Middle Eastern investors are expected to invest $180 billion in commercial real estate markets outside of their own region over the next decade, according to research from global property advisor CBRE.
The major increase in flows of Middle Eastern capital into global markets is emerging from what the firm called “the extraordinary mismatch” between the lack of institutional real estate in domestic markets and the huge spending power concentrated in the region.
Europe is the preferred target with 80 percent, equating to around $145 billion, targeting the region over the next decade. Close to $85 billion will flow into the UK, with $60 billion directed at continental Europe. France, Germany, Italy and Spain are among the key target markets, the report adds.
Middle East sovereign wealth funds (SWF) are among the world’s largest and most influential sources of capital, accounting for 35 percent of SWFs assets under management globally, said CBRE. When compared to Western and Asian SWFs, these funds currently allocate the smallest share – 9 percent of their total portfolio – to alternative assets. A further increase in allocation by Middle East SWFs, even by a small fraction, represents an extremely large amount of capital that would have a significant impact on the global commercial real estate market, it said.
The average target allocation to real estate by global SWFs is 7.9 percent. Applying this to the $2.2 trillion in assets under management (AUM) held by Middle Eastern SWFs, this gives a total close to $175 billion. CBRE said it explored a range of scenarios, including faster and slower growth of AUM by SWFs and a conservative estimate puts investment in global real estate by Middle Eastern SWFs at up to $140 billion over the next decade. Taking this figure with the expected spending of private Middle Eastern investors, as well as property companies and developers, equates to around $180 billion that will flow cross-border and into global markets over the next ten years.
Nick Maclean, managing director, CBRE Middle East, said: “The 'buy and hold' strategy adopted by many Middle Eastern investors within their home region and the resultant lack of deal flow opportunities leaves much unsatisfied demand here. Coupled with increased confidence in global markets and the need for diversification, overseas investment has grown strongly.”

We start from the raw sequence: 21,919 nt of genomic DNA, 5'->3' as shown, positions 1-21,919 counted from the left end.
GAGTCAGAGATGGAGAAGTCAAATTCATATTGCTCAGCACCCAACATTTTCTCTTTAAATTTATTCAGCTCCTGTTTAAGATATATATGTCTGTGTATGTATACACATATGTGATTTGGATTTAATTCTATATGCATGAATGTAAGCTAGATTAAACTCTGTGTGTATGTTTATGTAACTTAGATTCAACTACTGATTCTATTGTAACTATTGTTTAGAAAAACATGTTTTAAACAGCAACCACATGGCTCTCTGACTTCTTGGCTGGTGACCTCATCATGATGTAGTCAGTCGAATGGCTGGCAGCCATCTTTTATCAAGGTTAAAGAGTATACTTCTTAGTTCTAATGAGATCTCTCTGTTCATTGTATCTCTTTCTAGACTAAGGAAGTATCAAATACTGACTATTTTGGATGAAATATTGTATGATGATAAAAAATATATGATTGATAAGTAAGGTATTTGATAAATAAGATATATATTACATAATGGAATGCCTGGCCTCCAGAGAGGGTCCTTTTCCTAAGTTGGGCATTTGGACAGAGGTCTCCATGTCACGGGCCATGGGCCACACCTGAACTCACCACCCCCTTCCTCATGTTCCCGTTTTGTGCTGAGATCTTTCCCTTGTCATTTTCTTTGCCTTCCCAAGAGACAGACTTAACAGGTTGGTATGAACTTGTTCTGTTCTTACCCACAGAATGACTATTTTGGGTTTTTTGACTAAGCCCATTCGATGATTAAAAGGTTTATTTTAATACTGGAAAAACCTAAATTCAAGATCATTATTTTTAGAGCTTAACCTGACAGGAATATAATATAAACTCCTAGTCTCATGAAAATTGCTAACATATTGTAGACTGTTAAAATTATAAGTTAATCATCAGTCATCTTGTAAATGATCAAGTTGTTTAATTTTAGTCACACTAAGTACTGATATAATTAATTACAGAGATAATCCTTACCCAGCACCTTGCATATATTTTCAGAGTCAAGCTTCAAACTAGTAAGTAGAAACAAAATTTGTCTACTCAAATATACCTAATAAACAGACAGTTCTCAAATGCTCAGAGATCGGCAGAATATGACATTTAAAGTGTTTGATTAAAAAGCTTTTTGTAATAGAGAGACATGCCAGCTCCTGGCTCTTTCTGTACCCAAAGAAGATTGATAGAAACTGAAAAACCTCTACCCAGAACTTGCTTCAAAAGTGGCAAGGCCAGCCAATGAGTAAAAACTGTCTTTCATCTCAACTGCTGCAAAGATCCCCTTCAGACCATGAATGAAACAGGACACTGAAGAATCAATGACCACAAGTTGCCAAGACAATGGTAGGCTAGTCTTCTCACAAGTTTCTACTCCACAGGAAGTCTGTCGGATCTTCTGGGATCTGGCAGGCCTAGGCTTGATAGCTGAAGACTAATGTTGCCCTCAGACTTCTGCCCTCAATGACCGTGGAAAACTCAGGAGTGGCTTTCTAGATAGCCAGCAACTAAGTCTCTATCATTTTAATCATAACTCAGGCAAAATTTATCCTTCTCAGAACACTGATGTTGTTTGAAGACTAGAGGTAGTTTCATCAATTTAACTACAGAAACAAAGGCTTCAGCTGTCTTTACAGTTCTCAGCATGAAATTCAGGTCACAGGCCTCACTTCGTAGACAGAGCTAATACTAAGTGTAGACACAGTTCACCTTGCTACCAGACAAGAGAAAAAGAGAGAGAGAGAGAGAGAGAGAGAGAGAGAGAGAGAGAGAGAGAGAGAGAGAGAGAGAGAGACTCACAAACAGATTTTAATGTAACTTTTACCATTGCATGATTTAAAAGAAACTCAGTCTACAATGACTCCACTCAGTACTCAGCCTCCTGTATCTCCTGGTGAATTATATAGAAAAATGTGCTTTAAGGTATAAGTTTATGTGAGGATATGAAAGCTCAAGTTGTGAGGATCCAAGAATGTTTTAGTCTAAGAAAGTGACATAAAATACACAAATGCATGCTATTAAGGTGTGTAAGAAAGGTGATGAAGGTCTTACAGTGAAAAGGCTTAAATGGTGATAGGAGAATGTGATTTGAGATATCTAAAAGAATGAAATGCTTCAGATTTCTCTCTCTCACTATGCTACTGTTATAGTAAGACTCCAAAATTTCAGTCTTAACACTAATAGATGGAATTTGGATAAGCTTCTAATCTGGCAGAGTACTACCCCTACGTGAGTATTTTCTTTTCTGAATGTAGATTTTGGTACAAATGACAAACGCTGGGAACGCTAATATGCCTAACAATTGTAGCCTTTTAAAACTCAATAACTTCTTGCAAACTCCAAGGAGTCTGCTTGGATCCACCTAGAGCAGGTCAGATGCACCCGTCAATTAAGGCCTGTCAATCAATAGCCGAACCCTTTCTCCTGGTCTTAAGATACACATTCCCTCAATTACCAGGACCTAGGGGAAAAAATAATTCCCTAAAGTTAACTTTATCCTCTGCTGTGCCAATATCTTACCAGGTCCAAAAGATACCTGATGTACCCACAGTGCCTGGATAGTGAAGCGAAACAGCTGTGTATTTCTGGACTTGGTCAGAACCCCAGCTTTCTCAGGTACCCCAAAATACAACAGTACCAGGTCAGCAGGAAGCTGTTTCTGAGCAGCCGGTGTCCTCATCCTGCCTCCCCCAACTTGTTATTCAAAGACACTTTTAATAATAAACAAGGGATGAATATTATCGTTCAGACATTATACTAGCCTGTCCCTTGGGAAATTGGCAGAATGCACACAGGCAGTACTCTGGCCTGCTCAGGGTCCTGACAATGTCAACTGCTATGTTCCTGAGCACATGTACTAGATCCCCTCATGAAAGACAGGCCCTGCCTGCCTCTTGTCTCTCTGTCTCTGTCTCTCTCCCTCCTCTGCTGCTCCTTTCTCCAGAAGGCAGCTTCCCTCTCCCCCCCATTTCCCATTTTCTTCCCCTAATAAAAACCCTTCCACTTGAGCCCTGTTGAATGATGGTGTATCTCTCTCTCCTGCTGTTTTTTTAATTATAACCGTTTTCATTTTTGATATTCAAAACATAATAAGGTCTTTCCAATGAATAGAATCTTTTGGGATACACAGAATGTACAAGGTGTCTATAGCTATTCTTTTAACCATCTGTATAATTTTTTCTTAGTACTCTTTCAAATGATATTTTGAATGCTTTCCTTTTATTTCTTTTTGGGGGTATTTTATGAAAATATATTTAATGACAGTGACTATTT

He added: “Since the global financial crisis, SWFs from the Middle East have become one of the most significant sources of capital in the global real estate landscape. The demand from these institutions has evolved during the last few years into a sophisticated source of liquidity for many of the mature real estate markets around the world. This trend is set to continue and with new sources of Middle Eastern capital, particularly from Saudi, set to enter the market over the next couple of years, the importance of this region on the global investment stage cannot be understated.”
Iryna Pylypchuk, a director of EMEA Research and Consulting, added that “culture, openness and favorable taxation laws are significant push factors for Middle Eastern buyers towards Europe, and the UK in particular. Close historical, political and economic relations, as well as Britain’s recent decision to become the first non-Muslim nation to issue Sharia-compliant Islamic bonds, confirm Europe as the favored destination for Middle Eastern capital.”
While some increase in interest towards the Americas is expected, the need for Middle East investors to diversify away from US dollar-dominated investments will counteract the fundamental attractiveness of real estate as an asset choice. CBRE estimates that about 10 percent of the capital – around $18 billion – will flow into the region. This represents an average annual investment of around $1.8 billion, notably above the $1.2 billion invested in 2013, which in itself was relatively high by recent standards.
However, the report does not address longer-term issues facing the Middle East. Even for the hugely influential Gulf States, question marks have been raised over continued oil-wealth generation. Agence France-Presse (AFP) last year repored that US shale oil production “could pose a threat to exports from the Gulf region”.
Saudi Arabia is the world's top oil producer but only marginally ahead of the US, said the report. “Saudi billionaire Prince Alwaleed bin Talal has joined in raising the alarm over the kingdom's dependence on oil exports to generate revenue, warning that the threat from shale oil and gas is ‘definitely coming’” the report continued.
Arguments supporting the thesis have cropped up elsewhere. Though the International Monetary Fund said in a July 2013 paper that Saudi Arabia would retain a central position in the global oil market over the medium term, it also said the shale gas “revolution” in North America would reduce demand for oil products going forward. Kuwaiti analyst Kamil Harami said he actually saw the threat of US shale production coming sooner for oil-producing Gulf Arab nations, along with Iraq, which together sit on around 40 percent of global crude oil reserves.